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Richard Buckminster Fuller may not be a household name. Nevertheless, his contributions to society and to sustainable living through technology and design were both vast and transformative.

By the time of his death in 1983, Fuller had patented 25 inventions, published over 30 books and had chronicled nearly his entire career through a series of papers knows as the "Dymaxion Chronofile."

Upstate New York Town Looks to Microgrid to Avoid Outages

Feb 8, 2016
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A town in upstate New York is planning to pull its municipal buildings completely off the grid to prevent future power outages.

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Did you know that roughly one-third of the food we produce each year is either lost or wasted? This hour, Food Foolish co-author John Mandyck tells us how reducing global food waste could help mitigate the stresses of hunger, water shortages, and climate change. 

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When you think of drought, what place comes to mind? California? Texas? How about... Connecticut?

According to the United States Drought Monitor, more than 90 percent of our state is in a moderate drought right now -- and we’re not the only ones in the Northeast experiencing unusually dry conditions.

New Bedford Whaling Museum

A new project is using log books from historic whaling vessels to get a broader look at climate change in the Arctic. The project, called Old Weather: Whaling, is getting help from citizen scientists.

The lack of snow is disappointing for skiers, but it’s also a problem for the several thousand people who depend on Vermont ski resorts for seasonal work; many resorts are reducing hours or delaying the start of those employees, while other resorts are having to get creative in the way they put staff to work.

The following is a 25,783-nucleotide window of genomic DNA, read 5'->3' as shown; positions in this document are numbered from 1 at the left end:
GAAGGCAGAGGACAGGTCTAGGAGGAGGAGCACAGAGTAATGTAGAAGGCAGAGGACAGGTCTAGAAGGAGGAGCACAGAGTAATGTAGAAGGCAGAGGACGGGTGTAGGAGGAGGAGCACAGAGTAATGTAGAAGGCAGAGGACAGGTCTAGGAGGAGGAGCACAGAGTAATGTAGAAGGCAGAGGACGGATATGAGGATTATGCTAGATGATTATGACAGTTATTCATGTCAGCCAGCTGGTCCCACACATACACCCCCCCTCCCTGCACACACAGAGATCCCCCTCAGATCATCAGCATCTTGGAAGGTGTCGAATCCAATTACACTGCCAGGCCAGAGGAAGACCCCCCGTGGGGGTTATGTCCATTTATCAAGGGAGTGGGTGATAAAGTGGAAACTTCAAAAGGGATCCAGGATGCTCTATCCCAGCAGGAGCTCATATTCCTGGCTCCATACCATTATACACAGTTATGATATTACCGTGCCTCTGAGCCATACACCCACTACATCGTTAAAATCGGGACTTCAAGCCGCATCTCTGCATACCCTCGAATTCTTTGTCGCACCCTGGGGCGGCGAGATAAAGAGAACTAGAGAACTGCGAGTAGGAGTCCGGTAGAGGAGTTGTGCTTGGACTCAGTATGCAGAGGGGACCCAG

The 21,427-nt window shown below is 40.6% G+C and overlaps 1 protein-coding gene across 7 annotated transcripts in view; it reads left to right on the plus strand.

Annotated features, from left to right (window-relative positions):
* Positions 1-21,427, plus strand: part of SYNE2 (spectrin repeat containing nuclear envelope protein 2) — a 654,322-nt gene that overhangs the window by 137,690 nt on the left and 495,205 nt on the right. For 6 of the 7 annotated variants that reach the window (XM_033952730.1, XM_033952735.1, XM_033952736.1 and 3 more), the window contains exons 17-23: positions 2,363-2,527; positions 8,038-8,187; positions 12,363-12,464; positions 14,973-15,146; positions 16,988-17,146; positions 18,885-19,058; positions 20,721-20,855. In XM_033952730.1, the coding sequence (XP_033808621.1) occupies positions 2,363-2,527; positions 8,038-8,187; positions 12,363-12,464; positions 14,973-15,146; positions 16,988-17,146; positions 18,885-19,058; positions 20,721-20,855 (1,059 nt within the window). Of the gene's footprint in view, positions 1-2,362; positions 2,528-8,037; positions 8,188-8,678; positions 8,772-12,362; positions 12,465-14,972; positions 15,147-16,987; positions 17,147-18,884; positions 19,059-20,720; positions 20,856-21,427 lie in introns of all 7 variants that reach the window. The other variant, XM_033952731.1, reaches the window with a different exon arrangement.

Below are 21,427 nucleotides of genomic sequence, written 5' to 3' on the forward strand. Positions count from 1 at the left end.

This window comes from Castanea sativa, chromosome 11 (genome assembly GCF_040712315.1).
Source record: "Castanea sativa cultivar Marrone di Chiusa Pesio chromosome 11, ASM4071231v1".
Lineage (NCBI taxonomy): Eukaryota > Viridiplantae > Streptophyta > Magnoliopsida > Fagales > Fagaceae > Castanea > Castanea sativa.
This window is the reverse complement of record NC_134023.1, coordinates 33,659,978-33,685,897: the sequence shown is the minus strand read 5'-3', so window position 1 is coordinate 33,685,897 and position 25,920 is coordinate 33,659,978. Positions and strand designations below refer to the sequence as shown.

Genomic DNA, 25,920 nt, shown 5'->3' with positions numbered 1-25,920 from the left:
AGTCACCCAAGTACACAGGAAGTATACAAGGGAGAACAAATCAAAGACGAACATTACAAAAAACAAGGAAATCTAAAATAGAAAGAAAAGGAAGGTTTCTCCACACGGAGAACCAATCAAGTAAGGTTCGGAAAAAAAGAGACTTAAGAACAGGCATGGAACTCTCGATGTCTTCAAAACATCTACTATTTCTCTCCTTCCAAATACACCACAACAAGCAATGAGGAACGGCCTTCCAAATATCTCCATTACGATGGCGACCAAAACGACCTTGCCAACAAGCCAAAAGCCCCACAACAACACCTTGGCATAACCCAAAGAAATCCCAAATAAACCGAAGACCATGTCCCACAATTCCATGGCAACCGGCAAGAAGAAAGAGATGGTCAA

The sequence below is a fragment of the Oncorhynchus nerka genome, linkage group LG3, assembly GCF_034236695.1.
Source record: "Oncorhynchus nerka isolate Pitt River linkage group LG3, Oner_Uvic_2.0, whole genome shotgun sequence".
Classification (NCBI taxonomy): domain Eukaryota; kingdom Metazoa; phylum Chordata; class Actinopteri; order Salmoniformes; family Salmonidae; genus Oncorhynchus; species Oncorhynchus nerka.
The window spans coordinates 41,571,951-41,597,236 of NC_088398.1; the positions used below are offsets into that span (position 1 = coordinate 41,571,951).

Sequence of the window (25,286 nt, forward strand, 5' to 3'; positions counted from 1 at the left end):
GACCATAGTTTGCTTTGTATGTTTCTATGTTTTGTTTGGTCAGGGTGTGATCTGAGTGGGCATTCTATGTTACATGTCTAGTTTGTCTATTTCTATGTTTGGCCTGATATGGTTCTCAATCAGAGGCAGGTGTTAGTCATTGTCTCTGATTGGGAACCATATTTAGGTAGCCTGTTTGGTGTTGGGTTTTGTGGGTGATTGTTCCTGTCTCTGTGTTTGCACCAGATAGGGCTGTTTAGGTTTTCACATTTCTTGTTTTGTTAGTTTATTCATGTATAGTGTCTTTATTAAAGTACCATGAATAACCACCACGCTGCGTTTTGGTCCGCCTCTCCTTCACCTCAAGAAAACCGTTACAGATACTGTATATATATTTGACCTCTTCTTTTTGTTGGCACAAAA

Block Island has been dubbed one of “the last great places” in the western hemisphere. It has a shoreline largely untouched by development. But on the northwest corner of island, storms have been washing away at the bluffs, unearthing what used to be the island’s landfill.

rick / Creative Commons

Did you know that roughly one-third of the food we produce each year is either lost or wasted? This hour, Food Foolish co-author John Mandyck tells us how reducing global food waste could help mitigate the stresses of hunger, water shortages, and climate change. 

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Nearly 200 countries adopted a landmark agreement to combat global warming over the weekend and several Connecticut environmentalists were watching.

A new house in Matunuck will sustain winds of more than 130 miles per hour. It’s the first home under construction in New England built to disaster certification standards known as FORTIFIED.

After a string of severe storms in recent years, the state hopes to shift to a more rigorous building code so that homes can sustain high winds and water damage.

In what supporters are calling a historic achievement, 196 nations attending the COP21 climate meetings outside Paris voted to adopt an agreement Saturday that covers both developed and developing countries. Their respective governments will now need to adopt the deal.

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As world leaders in Paris approach what could be a historic agreement on climate change, a new Yale University survey finds Americans have very complicated attitudes about the environment.

At the U.N. climate summit in Paris, the U.S. has a big footprint. Cabinet officials scurry from meeting to meeting, trying to get a binding deal that would help some 200 countries slow the planet's warming. Yet in some ways, the United States is an outlier.

"Everybody else is taking climate change really seriously," President Obama said during his visit to Paris at the start of the summit. "They think it's a really big problem."

Foreign ministers in Paris have a tough week ahead as they tackle the first draft of a global agreement to reduce greenhouse gas emissions. But local observers are still encouraged by positive signs in the climate negotiations.

Negotiators at COP21, the U.N. climate change conference in Paris, have settled on a rough blueprint for approaching the complex and contentious task of reining in emissions and reducing global warming. But many issues will need to be resolved by the summit's end next Friday.

"It always seems impossible until it's done," French Ecology Minister Segolene Royal told the conference Saturday, quoting Nelson Mandela. She then added, "We will do it."

You can read the 48-page draft accord farther down in this post.

From Paris, NPR's Christopher Joyce reports: